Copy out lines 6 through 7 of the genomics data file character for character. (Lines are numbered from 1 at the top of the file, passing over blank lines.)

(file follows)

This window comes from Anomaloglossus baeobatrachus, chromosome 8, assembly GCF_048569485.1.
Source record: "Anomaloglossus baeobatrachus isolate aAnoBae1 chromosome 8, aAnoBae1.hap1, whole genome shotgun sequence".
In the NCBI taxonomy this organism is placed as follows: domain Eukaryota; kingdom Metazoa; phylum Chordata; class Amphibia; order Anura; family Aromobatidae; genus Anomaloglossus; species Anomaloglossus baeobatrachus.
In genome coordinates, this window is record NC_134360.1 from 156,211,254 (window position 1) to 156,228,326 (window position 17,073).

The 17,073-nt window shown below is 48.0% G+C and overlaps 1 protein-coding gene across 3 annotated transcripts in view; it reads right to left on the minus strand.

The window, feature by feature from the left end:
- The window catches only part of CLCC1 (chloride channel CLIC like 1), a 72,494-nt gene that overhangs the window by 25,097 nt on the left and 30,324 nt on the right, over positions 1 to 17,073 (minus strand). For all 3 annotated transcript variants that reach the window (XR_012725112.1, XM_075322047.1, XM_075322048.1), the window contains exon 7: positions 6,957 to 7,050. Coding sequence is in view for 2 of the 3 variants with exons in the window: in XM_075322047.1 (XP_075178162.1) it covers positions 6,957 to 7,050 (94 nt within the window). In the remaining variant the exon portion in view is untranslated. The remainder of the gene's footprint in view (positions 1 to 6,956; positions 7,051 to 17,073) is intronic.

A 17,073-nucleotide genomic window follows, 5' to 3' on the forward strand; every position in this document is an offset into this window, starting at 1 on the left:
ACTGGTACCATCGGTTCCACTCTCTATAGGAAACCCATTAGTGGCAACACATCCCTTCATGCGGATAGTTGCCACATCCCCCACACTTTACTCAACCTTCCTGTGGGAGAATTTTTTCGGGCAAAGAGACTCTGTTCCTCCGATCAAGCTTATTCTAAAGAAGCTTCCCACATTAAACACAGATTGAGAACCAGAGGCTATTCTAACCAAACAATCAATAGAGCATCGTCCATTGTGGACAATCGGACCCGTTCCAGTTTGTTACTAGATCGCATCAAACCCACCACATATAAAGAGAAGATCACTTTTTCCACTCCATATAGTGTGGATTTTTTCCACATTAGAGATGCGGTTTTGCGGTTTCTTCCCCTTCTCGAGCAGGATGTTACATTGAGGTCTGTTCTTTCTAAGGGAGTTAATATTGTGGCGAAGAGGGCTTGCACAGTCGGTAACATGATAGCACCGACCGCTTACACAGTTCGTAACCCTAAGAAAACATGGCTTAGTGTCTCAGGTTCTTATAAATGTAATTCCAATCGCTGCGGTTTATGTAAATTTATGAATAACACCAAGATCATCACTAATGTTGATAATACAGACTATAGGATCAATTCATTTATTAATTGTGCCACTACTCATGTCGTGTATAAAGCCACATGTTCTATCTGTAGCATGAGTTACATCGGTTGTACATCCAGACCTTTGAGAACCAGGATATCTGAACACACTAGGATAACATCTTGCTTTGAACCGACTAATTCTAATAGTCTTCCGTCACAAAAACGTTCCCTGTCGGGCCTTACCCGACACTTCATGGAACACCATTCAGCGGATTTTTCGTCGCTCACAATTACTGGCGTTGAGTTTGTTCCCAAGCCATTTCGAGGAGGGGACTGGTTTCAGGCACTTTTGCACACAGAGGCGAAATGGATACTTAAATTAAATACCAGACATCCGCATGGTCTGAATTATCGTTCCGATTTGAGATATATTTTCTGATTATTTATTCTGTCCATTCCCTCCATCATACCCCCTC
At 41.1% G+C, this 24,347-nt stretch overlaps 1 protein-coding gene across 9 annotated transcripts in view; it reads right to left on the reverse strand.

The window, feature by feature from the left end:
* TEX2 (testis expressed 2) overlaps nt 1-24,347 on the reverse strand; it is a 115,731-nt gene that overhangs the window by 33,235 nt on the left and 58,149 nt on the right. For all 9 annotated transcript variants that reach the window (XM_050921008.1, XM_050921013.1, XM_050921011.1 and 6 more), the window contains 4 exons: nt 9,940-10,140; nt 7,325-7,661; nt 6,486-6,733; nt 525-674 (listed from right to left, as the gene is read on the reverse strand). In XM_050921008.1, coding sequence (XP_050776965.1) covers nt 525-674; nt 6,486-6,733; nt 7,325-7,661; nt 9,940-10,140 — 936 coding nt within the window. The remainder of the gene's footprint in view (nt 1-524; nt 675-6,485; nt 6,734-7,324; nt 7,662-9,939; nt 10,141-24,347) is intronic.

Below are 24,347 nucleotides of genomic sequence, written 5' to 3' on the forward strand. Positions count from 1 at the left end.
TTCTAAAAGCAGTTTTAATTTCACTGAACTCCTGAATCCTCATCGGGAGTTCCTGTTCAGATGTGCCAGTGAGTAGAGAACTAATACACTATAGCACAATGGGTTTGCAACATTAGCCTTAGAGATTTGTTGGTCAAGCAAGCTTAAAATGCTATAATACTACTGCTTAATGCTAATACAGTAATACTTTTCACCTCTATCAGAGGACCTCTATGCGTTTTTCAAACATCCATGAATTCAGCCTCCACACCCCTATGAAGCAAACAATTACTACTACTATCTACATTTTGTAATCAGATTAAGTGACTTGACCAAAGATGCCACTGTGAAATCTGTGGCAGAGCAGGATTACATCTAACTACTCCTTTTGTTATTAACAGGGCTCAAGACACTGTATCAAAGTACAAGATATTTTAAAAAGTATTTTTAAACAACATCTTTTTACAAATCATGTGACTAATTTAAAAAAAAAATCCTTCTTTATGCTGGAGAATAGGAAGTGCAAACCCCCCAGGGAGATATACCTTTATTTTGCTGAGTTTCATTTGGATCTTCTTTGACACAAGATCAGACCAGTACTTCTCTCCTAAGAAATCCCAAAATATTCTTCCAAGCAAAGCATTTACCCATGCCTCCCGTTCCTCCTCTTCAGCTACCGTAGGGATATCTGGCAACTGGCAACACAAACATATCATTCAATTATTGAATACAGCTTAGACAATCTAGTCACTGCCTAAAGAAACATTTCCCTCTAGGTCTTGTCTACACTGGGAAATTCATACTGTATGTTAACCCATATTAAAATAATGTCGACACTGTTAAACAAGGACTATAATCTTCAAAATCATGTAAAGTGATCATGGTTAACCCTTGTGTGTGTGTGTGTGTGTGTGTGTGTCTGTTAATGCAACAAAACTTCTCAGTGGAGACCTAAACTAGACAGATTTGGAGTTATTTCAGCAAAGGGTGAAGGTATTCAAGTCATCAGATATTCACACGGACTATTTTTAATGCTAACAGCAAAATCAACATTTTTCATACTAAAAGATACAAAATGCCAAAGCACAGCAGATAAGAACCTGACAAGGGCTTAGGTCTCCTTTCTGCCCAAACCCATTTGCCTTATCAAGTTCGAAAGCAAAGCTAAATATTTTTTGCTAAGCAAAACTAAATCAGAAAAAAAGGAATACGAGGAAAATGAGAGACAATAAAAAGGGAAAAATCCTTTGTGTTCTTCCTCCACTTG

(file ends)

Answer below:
The window, feature by feature from the left end:
- The window catches only part of CLCC1 (chloride channel CLIC like 1), a 72,494-nt gene that overhangs the window by 25,097 nt on the left and 30,324 nt on the right, over positions 1 to 17,073 (minus strand). For all 3 annotated transcript variants that reach the window (XR_012725112.1, XM_075322047.1, XM_075322048.1), the window contains exon 7: positions 6,957 to 7,050. Coding sequence is in view for 2 of the 3 variants with exons in the window: in XM_075322047.1 (XP_075178162.1) it covers positions 6,957 to 7,050 (94 nt within the window). In the remaining variant the exon portion in view is untranslated. The remainder of the gene's footprint in view (positions 1 to 6,956; positions 7,051 to 17,073) is intronic.